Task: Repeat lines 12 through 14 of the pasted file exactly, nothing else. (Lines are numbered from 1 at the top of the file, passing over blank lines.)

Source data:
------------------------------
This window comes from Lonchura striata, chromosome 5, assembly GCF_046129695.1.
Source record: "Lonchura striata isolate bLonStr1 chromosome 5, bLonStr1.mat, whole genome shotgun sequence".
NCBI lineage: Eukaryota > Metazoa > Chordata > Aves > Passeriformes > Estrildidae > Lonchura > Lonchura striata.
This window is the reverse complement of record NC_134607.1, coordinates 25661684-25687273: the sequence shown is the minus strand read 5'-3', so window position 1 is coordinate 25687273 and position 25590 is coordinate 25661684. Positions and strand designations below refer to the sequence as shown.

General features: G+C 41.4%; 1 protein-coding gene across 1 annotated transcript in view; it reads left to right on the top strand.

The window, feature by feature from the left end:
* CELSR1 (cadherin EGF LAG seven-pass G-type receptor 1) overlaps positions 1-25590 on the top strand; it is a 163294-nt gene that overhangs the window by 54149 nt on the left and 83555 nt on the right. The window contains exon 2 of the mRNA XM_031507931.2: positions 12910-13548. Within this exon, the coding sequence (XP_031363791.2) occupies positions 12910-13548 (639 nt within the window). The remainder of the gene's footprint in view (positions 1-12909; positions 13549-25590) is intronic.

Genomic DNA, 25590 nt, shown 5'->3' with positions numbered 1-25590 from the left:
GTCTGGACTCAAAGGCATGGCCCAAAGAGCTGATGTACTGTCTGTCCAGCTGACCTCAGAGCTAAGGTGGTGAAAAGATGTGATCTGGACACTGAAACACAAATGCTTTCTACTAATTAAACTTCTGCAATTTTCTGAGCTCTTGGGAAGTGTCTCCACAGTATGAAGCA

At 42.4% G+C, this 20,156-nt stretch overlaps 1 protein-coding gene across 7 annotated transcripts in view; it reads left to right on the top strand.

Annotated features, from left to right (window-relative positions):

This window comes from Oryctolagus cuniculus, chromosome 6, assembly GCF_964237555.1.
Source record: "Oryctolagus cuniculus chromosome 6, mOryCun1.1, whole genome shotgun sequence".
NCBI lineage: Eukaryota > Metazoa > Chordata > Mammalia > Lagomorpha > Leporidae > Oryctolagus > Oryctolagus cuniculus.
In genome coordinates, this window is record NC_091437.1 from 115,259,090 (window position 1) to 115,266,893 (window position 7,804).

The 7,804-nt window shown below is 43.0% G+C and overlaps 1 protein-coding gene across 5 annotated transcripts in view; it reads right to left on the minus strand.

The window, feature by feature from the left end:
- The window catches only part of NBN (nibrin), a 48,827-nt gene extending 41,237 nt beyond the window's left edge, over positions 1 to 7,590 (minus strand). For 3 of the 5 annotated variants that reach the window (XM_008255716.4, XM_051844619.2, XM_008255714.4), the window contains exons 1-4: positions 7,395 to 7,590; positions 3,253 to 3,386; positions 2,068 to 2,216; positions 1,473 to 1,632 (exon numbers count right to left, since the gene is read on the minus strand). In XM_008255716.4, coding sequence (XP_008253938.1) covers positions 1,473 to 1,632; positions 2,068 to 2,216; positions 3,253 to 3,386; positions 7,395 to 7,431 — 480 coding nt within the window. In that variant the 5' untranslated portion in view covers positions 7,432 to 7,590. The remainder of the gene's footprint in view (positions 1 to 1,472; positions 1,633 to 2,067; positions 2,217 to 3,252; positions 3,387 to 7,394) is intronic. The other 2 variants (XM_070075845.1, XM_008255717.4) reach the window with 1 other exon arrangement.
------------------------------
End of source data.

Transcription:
This window comes from Oryctolagus cuniculus, chromosome 6, assembly GCF_964237555.1.
Source record: "Oryctolagus cuniculus chromosome 6, mOryCun1.1, whole genome shotgun sequence".
NCBI lineage: Eukaryota > Metazoa > Chordata > Mammalia > Lagomorpha > Leporidae > Oryctolagus > Oryctolagus cuniculus.